Stephen Kosack studies comparative politics and political economy. His work focuses on understanding and explaining distributive policymaking in developing countries. He has written on human development, education, civil society, transparency and accountability, foreign aid, foreign-direct investment, and democratic governance in the British Journal of Political Science, International Organization, the Annual Review of Political Science, Comparative Education, and World Development; in two books, The Education of Nations: How the Political Organization of the Poor, Not Democracy, Led Governments to Invest in Mass Education (Oxford University Press, 2012), and From the Ground Up: Improving Government Performance with Independent Monitoring Organizations (Brookings Institution Press, 2010; with Charles Griffin and Courtney Tolmie); as well as in a number of policy pieces for organizations like the UNDP and the Brookings Institution. He received his Ph.D. in political science in 2008 from Yale University. Before joining the University of Washington, he was an economics advisor to the late Senator Ted Kennedy, a research fellow at the Brookings Institution in Washington, and taught at Brown, the London School of Economics, and Harvard. Stephen is also a nonresident Senior Research Fellow at the Harvard Kennedy School.
Areas of specialization
- “The Logic of Pro-Poor Policymaking: Political Entrepreneurship and Mass Education,” British Journal of Political Science, Vol 44(2), 2014, 409-444.
- “Does Transparency Improve Governance?,” Annual Review of Political Science, Vol 17, 2014, pp. 65-87. With Archon Fung.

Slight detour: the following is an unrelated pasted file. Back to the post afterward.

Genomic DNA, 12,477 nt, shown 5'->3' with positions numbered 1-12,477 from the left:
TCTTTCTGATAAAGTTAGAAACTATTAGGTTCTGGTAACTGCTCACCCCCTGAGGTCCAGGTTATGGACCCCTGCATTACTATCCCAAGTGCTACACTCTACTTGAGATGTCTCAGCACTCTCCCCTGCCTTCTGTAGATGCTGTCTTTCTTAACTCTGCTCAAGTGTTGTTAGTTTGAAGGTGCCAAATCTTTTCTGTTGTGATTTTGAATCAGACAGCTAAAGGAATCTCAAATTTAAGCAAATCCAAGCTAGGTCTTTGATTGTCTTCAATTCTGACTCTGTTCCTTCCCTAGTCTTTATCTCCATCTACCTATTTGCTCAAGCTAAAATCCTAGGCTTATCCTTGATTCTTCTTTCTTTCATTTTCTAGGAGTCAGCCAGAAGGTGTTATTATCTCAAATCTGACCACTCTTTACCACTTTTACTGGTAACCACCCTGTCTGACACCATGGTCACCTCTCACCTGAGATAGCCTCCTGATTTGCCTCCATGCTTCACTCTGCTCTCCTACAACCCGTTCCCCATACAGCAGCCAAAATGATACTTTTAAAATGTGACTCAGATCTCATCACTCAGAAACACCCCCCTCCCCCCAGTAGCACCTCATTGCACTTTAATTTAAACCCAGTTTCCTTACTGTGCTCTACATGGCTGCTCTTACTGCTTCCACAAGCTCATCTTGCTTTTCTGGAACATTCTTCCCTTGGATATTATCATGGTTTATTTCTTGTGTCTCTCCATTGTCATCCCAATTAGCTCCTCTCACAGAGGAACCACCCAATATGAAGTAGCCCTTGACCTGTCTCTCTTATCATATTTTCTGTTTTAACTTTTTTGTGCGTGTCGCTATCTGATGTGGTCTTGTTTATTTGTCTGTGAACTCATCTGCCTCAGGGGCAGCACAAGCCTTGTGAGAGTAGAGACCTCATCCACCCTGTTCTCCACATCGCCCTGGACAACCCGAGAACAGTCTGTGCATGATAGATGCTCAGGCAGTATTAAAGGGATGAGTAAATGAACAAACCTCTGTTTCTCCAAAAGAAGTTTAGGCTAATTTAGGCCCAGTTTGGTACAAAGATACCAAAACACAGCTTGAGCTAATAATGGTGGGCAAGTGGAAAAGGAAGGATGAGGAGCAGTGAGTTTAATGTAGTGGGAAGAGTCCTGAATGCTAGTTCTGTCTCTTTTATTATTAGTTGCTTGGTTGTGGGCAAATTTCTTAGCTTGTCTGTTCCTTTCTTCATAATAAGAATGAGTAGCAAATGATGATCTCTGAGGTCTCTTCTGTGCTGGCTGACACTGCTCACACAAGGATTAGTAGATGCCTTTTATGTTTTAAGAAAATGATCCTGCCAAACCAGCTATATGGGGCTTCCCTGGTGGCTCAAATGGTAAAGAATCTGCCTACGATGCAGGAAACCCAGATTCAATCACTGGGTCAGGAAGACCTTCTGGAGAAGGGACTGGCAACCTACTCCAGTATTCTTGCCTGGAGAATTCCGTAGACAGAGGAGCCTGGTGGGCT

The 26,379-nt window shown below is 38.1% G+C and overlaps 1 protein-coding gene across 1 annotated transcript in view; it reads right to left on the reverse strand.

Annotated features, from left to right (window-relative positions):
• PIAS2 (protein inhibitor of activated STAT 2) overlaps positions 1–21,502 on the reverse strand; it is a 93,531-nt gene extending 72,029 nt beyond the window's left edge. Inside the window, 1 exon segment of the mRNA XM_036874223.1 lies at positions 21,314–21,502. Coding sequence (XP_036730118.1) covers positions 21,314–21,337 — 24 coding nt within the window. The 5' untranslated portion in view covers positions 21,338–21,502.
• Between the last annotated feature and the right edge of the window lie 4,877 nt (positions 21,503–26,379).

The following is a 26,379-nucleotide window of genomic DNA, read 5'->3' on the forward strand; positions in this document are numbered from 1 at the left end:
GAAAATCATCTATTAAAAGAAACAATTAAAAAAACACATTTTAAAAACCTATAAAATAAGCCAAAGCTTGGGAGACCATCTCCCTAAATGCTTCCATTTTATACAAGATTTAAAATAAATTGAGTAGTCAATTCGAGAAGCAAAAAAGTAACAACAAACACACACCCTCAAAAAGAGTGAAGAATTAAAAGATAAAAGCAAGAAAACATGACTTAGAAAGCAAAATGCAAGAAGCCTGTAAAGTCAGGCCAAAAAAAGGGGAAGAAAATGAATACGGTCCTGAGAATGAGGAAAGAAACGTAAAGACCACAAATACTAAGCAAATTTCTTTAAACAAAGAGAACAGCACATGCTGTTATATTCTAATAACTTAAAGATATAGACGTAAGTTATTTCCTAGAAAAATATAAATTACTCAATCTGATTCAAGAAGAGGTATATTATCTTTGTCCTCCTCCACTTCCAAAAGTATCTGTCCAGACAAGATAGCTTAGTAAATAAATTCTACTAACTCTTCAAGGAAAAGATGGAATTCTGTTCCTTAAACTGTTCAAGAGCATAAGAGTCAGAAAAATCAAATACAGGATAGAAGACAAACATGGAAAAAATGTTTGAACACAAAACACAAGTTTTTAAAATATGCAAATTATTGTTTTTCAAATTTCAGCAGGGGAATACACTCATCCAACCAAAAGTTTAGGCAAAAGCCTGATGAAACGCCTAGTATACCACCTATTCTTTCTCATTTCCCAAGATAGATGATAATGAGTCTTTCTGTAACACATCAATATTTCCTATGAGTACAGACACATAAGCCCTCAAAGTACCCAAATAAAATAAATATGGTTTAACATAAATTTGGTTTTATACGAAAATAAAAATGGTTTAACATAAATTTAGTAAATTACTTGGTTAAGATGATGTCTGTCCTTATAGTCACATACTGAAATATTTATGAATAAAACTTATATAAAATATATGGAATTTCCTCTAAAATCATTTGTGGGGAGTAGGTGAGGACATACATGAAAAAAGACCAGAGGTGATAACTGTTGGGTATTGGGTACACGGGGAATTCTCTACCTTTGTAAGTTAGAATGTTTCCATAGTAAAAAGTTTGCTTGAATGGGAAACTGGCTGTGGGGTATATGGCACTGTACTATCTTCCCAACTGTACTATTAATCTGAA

- “The Tertiary Tilt: Education and Inequality in the Developing World,” World Development, Vol 54, 2014, pp. 253-272. With Lloyd Gruber.
- The Education of Nations: How the Political Organization of the Poor, not Democracy, Led Governments to Invest in Mass Education, Oxford University Press, 2012.
- From the Ground Up: Improving Government Performance with Independent Monitoring Organizations, Brookings Institution Press, 2010. With Charles Griffin and Courtney Tolmie.
- “Realizing Education For All: Defining and Using the Political Will to Invest in Primary Education,"Comparative Education, vol 45(4), 2009, pp. 495-523.
- “Capital Flows for Development from Japan and the United States,” Singapore Economic Review, vol 54(4), 2009, pp. 489-527. With Gustav Ranis.
- “Funding Self-Sustaining Development: the Role of Aid, FDI, and Government in Economic Success,” International Organization, vol 60, Winter 2006, pp. 205-243. With Jennifer Tobin.